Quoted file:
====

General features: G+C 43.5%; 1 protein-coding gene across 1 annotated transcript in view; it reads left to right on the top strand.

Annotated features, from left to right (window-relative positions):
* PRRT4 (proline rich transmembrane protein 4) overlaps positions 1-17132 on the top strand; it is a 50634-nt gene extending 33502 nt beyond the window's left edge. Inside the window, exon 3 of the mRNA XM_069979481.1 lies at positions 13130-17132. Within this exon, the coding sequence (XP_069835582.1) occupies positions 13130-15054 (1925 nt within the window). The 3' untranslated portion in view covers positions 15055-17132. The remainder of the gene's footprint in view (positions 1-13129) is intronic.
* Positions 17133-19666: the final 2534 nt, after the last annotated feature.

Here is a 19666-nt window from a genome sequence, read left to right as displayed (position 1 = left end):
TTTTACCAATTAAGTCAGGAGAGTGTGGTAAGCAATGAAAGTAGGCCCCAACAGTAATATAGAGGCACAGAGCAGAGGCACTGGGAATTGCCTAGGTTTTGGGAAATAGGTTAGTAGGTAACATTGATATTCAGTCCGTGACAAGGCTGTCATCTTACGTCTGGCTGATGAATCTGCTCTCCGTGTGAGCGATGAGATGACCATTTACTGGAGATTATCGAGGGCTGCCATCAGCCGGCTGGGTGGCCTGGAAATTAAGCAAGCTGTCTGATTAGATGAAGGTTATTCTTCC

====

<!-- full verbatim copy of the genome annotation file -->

General features: G+C 43.5%; 1 protein-coding gene across 1 annotated transcript in view; it reads left to right on the top strand.

Annotated features, from left to right (window-relative positions):
* PRRT4 (proline rich transmembrane protein 4) overlaps positions 1-17132 on the top strand; it is a 50634-nt gene extending 33502 nt beyond the window's left edge. Inside the window, exon 3 of the mRNA XM_069979481.1 lies at positions 13130-17132. Within this exon, the coding sequence (XP_069835582.1) occupies positions 13130-15054 (1925 nt within the window). The 3' untranslated portion in view covers positions 15055-17132. The remainder of the gene's footprint in view (positions 1-13129) is intronic.
* Positions 17133-19666: the final 2534 nt, after the last annotated feature.

Here is a 19666-nt window from a genome sequence, read left to right as displayed (position 1 = left end):
TTTTACCAATTAAGTCAGGAGAGTGTGGTAAGCAATGAAAGTAGGCCCCAACAGTAATATAGAGGCACAGAGCAGAGGCACTGGGAATTGCCTAGGTTTTGGGAAATAGGTTAGTAGGTAACATTGATATTCAGTCCGTGACAAGGCTGTCATCTTACGTCTGGCTGATGAATCTGCTCTCCGTGTGAGCGATGAGATGACCATTTACTGGAGATTATCGAGGGCTGCCATCAGCCGGCTGGGTGGCCTGGAAATTAAGCAAGCTGTCTGATTAGATGAAGGTTATTCTTCC